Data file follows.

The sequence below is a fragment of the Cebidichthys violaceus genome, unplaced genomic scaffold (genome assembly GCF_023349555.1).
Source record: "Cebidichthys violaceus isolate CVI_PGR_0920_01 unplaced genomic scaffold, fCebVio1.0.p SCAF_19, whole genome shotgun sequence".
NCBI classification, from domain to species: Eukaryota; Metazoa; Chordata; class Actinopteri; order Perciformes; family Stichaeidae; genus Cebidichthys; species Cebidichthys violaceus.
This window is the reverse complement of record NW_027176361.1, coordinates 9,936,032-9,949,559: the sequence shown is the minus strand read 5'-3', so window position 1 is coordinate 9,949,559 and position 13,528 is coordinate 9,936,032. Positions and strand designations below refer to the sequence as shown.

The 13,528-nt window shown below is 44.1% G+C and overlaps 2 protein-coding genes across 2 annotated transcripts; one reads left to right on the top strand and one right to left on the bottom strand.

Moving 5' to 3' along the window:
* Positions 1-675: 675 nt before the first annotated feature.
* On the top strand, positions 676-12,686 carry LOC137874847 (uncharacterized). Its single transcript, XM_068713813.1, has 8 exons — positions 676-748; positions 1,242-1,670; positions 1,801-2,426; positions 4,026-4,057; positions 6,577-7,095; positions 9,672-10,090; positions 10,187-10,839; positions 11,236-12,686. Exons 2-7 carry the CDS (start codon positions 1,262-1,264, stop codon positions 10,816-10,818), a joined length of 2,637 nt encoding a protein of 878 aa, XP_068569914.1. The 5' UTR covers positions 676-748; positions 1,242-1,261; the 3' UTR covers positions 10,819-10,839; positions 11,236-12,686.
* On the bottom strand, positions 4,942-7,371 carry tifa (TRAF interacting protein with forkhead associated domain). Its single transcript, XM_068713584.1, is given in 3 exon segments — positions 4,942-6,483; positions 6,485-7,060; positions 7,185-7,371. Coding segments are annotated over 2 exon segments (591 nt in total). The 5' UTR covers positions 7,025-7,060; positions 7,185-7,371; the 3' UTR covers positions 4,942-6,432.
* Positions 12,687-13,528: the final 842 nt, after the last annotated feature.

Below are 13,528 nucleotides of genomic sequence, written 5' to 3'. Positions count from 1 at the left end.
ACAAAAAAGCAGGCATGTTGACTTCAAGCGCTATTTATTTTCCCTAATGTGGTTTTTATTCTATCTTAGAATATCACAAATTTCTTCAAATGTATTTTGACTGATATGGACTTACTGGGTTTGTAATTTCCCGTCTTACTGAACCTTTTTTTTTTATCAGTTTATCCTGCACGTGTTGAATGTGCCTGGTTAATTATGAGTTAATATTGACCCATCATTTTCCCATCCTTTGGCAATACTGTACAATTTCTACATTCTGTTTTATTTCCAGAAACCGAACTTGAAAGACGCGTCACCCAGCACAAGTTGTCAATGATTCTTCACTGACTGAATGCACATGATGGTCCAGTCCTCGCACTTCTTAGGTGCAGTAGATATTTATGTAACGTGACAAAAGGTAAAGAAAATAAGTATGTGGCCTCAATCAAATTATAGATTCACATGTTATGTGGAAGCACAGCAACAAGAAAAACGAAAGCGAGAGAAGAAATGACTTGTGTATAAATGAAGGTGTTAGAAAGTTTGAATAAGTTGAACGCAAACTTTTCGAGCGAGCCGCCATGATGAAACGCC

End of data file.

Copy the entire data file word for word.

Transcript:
The sequence below is a fragment of the Cebidichthys violaceus genome, unplaced genomic scaffold (genome assembly GCF_023349555.1).
Source record: "Cebidichthys violaceus isolate CVI_PGR_0920_01 unplaced genomic scaffold, fCebVio1.0.p SCAF_19, whole genome shotgun sequence".
NCBI classification, from domain to species: Eukaryota; Metazoa; Chordata; class Actinopteri; order Perciformes; family Stichaeidae; genus Cebidichthys; species Cebidichthys violaceus.
This window is the reverse complement of record NW_027176361.1, coordinates 9,936,032-9,949,559: the sequence shown is the minus strand read 5'-3', so window position 1 is coordinate 9,949,559 and position 13,528 is coordinate 9,936,032. Positions and strand designations below refer to the sequence as shown.

The 13,528-nt window shown below is 44.1% G+C and overlaps 2 protein-coding genes across 2 annotated transcripts; one reads left to right on the top strand and one right to left on the bottom strand.

Moving 5' to 3' along the window:
* Positions 1-675: 675 nt before the first annotated feature.
* On the top strand, positions 676-12,686 carry LOC137874847 (uncharacterized). Its single transcript, XM_068713813.1, has 8 exons — positions 676-748; positions 1,242-1,670; positions 1,801-2,426; positions 4,026-4,057; positions 6,577-7,095; positions 9,672-10,090; positions 10,187-10,839; positions 11,236-12,686. Exons 2-7 carry the CDS (start codon positions 1,262-1,264, stop codon positions 10,816-10,818), a joined length of 2,637 nt encoding a protein of 878 aa, XP_068569914.1. The 5' UTR covers positions 676-748; positions 1,242-1,261; the 3' UTR covers positions 10,819-10,839; positions 11,236-12,686.
* On the bottom strand, positions 4,942-7,371 carry tifa (TRAF interacting protein with forkhead associated domain). Its single transcript, XM_068713584.1, is given in 3 exon segments — positions 4,942-6,483; positions 6,485-7,060; positions 7,185-7,371. Coding segments are annotated over 2 exon segments (591 nt in total). The 5' UTR covers positions 7,025-7,060; positions 7,185-7,371; the 3' UTR covers positions 4,942-6,432.
* Positions 12,687-13,528: the final 842 nt, after the last annotated feature.

Below are 13,528 nucleotides of genomic sequence, written 5' to 3'. Positions count from 1 at the left end.
ACAAAAAAGCAGGCATGTTGACTTCAAGCGCTATTTATTTTCCCTAATGTGGTTTTTATTCTATCTTAGAATATCACAAATTTCTTCAAATGTATTTTGACTGATATGGACTTACTGGGTTTGTAATTTCCCGTCTTACTGAACCTTTTTTTTTTATCAGTTTATCCTGCACGTGTTGAATGTGCCTGGTTAATTATGAGTTAATATTGACCCATCATTTTCCCATCCTTTGGCAATACTGTACAATTTCTACATTCTGTTTTATTTCCAGAAACCGAACTTGAAAGACGCGTCACCCAGCACAAGTTGTCAATGATTCTTCACTGACTGAATGCACATGATGGTCCAGTCCTCGCACTTCTTAGGTGCAGTAGATATTTATGTAACGTGACAAAAGGTAAAGAAAATAAGTATGTGGCCTCAATCAAATTATAGATTCACATGTTATGTGGAAGCACAGCAACAAGAAAAACGAAAGCGAGAGAAGAAATGACTTGTGTATAAATGAAGGTGTTAGAAAGTTTGAATAAGTTGAACGCAAACTTTTCGAGCGAGCCGCCATGATGAAACGCC